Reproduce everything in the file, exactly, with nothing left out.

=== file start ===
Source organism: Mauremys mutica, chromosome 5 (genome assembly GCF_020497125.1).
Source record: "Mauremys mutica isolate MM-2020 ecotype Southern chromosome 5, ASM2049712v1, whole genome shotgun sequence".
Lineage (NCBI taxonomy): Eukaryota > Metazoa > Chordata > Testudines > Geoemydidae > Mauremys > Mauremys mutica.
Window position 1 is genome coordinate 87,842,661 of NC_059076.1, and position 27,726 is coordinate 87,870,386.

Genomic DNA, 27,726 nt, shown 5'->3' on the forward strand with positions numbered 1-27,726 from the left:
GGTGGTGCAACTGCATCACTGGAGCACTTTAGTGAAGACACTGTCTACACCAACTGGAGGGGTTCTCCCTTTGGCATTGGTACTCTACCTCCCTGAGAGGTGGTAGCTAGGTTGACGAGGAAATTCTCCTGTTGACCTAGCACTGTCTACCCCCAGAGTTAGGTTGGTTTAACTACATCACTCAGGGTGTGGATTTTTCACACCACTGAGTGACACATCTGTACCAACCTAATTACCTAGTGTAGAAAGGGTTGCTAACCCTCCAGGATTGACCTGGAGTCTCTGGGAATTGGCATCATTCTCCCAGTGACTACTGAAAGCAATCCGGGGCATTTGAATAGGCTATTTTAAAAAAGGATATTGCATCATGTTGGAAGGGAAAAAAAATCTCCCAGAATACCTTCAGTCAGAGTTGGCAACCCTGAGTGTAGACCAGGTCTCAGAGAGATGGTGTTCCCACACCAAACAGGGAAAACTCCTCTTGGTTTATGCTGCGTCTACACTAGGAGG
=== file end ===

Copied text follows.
Source organism: Mauremys mutica, chromosome 5 (genome assembly GCF_020497125.1).
Source record: "Mauremys mutica isolate MM-2020 ecotype Southern chromosome 5, ASM2049712v1, whole genome shotgun sequence".
Lineage (NCBI taxonomy): Eukaryota > Metazoa > Chordata > Testudines > Geoemydidae > Mauremys > Mauremys mutica.
Window position 1 is genome coordinate 87,842,661 of NC_059076.1, and position 27,726 is coordinate 87,870,386.

Genomic DNA, 27,726 nt, shown 5'->3' on the forward strand with positions numbered 1-27,726 from the left:
GGTGGTGCAACTGCATCACTGGAGCACTTTAGTGAAGACACTGTCTACACCAACTGGAGGGGTTCTCCCTTTGGCATTGGTACTCTACCTCCCTGAGAGGTGGTAGCTAGGTTGACGAGGAAATTCTCCTGTTGACCTAGCACTGTCTACCCCCAGAGTTAGGTTGGTTTAACTACATCACTCAGGGTGTGGATTTTTCACACCACTGAGTGACACATCTGTACCAACCTAATTACCTAGTGTAGAAAGGGTTGCTAACCCTCCAGGATTGACCTGGAGTCTCTGGGAATTGGCATCATTCTCCCAGTGACTACTGAAAGCAATCCGGGGCATTTGAATAGGCTATTTTAAAAAAGGATATTGCATCATGTTGGAAGGGAAAAAAAATCTCCCAGAATACCTTCAGTCAGAGTTGGCAACCCTGAGTGTAGACCAGGTCTCAGAGAGATGGTGTTCCCACACCAAACAGGGAAAACTCCTCTTGGTTTATGCTGCGTCTACACTAGGAGG